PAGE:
Oh, Shoot: 5 Trap Shooting Tips to Know

January 1, 2021

Feeling rusty and nervous about the upcoming hunting season? Break your gun or rifle out of that gun case and hit the range for some trap shooting practice. Spring and summer are the best times to sharpen your skills!

Whether you simply want to enjoy a day out with friends trying this recreational shotgun sport or honing your aim to take down that prize buck, use these five trap shooting tips to make the most of your time on the range!

What Is Trap Shooting?

Originally created to give practice for bird hunters, trap shooting has evolved over time. With roots that date back to the 1800s, today this outdoorsman’s activity is not just a practice tool, but also an Olympic-recognized competitive sport.

While both shooting activities are a sport, trap vs. skeet shooting is slightly different, each requiring its own techniques and skillsets. While both require you to take down clay targets, there is one defining difference: Trapshooting requires the shooter to take down targets that are traveling away, while skeet shooting requires shooters to strike crossing targets.

Rotating along a semi-circular field, a trap shooter will aim to take down each clay target. The bunker will send out five shots in five different locations, which totals 25 shots per round. But taking down each clay target takes lots of experience and skill. Luckily, we’re here to talk about just that!

1. Identify and Focus on Your Window

One of the first trap shooting tips you should know is how to identify your window where the bunker sends out the shots. Generally speaking, the targets will fly into a window that is a 2x3-foot area located roughly 15 yards out and three yards above the trap house roof.

Within this window is where you want to focus your sights, locking in on the target. Essentially, your soft-focus should be the window and peripheral vision, while your hard-focus should be locked on the target.

2. Track the Trap with the Gun

trap shooting

Once you home in on your window and peripheral, you will need to track the trap with your gun. Keep your sights on the trap target, and avoid aiming the gun like you would normally with a pistol or rifle. Instead, imagine the target is attached by a string to the bunkhouse. Now, consider the string’s projection, which will help direct you to the target.

In other words, don’t aim with the gun. Instead, lock in on the target, and your eyes will do the rest, guiding your gun to the target in anticipation of where it is headed.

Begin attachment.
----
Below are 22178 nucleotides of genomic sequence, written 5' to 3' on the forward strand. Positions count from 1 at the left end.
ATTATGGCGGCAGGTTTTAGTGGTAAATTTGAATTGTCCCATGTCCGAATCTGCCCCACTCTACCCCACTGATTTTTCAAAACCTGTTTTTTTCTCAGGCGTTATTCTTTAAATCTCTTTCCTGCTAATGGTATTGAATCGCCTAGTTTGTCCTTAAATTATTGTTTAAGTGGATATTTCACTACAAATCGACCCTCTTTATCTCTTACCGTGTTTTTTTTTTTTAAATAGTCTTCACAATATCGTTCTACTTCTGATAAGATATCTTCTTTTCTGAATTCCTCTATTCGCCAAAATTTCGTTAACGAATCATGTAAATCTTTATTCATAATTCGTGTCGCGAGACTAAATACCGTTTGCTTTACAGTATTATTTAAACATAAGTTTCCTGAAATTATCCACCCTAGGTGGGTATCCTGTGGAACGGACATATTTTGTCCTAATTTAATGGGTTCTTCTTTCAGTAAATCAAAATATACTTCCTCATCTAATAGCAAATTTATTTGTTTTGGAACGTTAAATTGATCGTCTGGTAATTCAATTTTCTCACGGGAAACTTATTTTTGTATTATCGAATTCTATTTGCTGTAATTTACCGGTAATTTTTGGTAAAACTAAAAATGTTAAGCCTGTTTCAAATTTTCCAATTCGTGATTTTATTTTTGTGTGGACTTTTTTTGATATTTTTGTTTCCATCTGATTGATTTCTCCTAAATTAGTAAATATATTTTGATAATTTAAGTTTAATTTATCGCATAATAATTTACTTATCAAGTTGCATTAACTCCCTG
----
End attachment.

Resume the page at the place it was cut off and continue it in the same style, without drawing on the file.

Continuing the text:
3. Stay Patient and Calm Before Each Shot

While it’s easy to forget as you get caught up in the moment, another trap shooting tip is to stay patient. Staying patient and calm before each shot will allow you a moment to focus. Instead of jumping on the target as soon as it comes out, take a few seconds to let your eyes adjust and settle, tracking the invisible string if you will.

Many shooters will call as soon as one second. But, more often than not, that’s simply too fast. Remember that you don’t have to space out all the calls and shots evenly. Take time to make the call when you’re ready.

4. Take the Shot and Follow Through

This trap shooting tip is quite universal and applies to many hunting sports. Whether you use guns or compound bows, you want to make sure to “follow-through.” If you’re not already familiar with this term, it basically means to resist the urge to drop the gun — or your elbow and bow — too early.

Avoid the urge to dismount prematurely, and you will ensure a smoother shot. Keep the gun mounted on your shoulder for several seconds and don’t rush it. Again, this is a common trap shooting tip, but also a general all-around tip for any marksman or hunter.

5. Choose a Lighter Load

Dedicated and professional trap shooters can go through thousands of rounds. And it goes without saying that carrying these rounds out with you on the range can really weigh a shooter down. Instead of lugging this weight, consider a lighter load.

For example, you can choose lighter rounds like the Federal’s 2 ¾-dram, 1-ounce No. 8s. A lighter round will also prevent shooters from getting recoil-sensitive, allowing them to decrease the energy of the shell without using a heavier gun.

Practice Your Aim with These Trap Shooting Tips

Trap shooting offers a great way for hunters — especially bird hunters! — to practice their skills. In the off-season, it also offers a way to get out with fellow hunters. Look up local ranges and carry your gear in a secure shotgun case for those off-chance moments when you have time to meet up and swing by for practice.

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